2009 Pontiac G8 GT Review
By John Heilig
The Auto Channel
2009 Pontiac G8 GT SPECIFICATIONS
Model: Pontiac G8 GT
Engine: 6.0-liter V8
Horsepower/Torque: 361 hp @ 5300 rpm/385 lb.-ft. @ 4400 rpm
Transmission: 6-speed automatic with driver shift control and sport mode
Wheelbase: 114.8 in.
Length/Width/Height: 196.1 x 74.8 x 57.7 in.
Cargo volume: 17.5 cu. ft.
Fuel economy: 15/24/13.8 mpg/city/highway/test
Fuel capacity: 19.2 gal.
Sticker: $34,110 (includes $685 destination charge and $2,750 in total options)
The Bottom Line: As a performance sedan this is one of the best. It has excellent power and handling that does well on Interstates, urban and rural roads. Could this be the real four-door sports car? However, the ergonomics need improvements, as the radio was almost impossible to tune and the orange backlighting to the instruments I found to be less than perfect.
GM, being an international corporation, can draw on the resources of its various arms and use these resources in different vehicles in different countries. As such, GM has taken the rear-wheel drive Holden architecture from Australia and transformed it into the Pontiac G8, marking the first application of this global architecture in North America.
The G8 is a great car. It has some quirks, but in general it's an excellent performance sedan that lives up to its GT model designation. We had a wonderful time in the week we had the G8, driving it (to its limits in some instances) all over and enjoying almost every minute of it.
Let me get to the "didn't likes" first. I absolutely hated the radio. Previous Pontiacs have addled my little brain with an overabundance of pushbuttons, but it was still possible to find the station you wanted. Not so with this one. While it was equipped with XM, I couldn't tune the radio to anything but sports news and New York City traffic, which is where it was when I received it.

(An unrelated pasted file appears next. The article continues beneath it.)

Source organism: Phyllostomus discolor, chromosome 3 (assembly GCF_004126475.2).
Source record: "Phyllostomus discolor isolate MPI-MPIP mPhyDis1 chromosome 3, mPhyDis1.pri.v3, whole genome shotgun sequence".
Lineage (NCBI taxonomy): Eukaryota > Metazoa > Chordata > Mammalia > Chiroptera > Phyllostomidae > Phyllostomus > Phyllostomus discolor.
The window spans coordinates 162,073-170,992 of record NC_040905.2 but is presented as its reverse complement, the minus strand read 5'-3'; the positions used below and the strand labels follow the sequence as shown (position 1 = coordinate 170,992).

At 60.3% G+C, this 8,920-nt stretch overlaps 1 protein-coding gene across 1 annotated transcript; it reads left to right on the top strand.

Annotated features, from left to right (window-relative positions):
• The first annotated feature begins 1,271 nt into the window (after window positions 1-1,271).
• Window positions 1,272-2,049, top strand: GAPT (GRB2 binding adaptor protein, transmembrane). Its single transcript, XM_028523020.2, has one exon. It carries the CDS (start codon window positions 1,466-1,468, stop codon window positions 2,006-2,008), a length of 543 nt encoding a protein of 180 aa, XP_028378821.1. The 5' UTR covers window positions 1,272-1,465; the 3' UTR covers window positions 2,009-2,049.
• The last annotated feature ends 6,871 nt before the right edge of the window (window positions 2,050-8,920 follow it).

The steering wheel had audio controls that I found difficult to deal with. Every time I turned the wheel, it seemed, I'd either change the station or the media. Cruise control switches were on the turn signal stalk, which is standard for GM.
However, the sound from the stations I could find (and the CDs I turned to in desperation) was excellent.
With that out of the way, I found the performance of the G8 to be excellent. The GT is equipped with a small-block 6.0-liter V8 that delivers an abundant 361 horsepower and 385 pound-feet of torque. In fact, a decent V6 might have served this car well, and a V6 is the standard equipment in the "standard" G8. there's also a 6.2-liter V8 coming in the GTX.
Fuel economy is listed at 15 mpg city and 24 mpg highway, but we weren't able to get those numbers over 13.8 mpg under all driving conditions. I'm sure economy would be better with the base V6, but would it be as much fun?
The front seats were comfortable with excellent side support to hold you in when you're testing the suspension. I was surprised, though, that the front seats weren't full powered, especially at the price of this car.
Instrumentation consisted of two primary gauges for speedometer and tachometer with two smaller gauges outboard for fuel and water temp. In the center of the instrument panel there's a small information center that gives the odometer reading to the 1/100th of a mile. When I was rallying that would have been an instrument we would have paid dearly for, but we question the value for normal drivers.
The steering wheel was fat and comfortable to use, even with the occasional hitting of the audio switches.
There is a "dead pedal" to the left of where the clutch would be. this is useful even in a car with an automatic transmission.
Power window switches are located on the center console, which also contained two cup holders, a 12-volt outlet inside the deep storage area, and a small cubby ahead of the shifter.
Rear seats offered good knee room. The high drive train tunnel running down the center of the car precluded a third passenger riding in the center. The rear seat passengers had bottle holders in the doors, because the pull-down armrest had no cup holders. When the arm rest is deployed, there is a small pass through from the trunk to the rear seats for longer objects like skis.
The trunk itself is large, at 17.5 cubic feet.
In general, I found the Pontiac G8 GT to be a fun car to drive with all the attributes of a four-door sports car. It has power and decent handling for most normal driving situations.
© 2008 The Auto Page Syndicate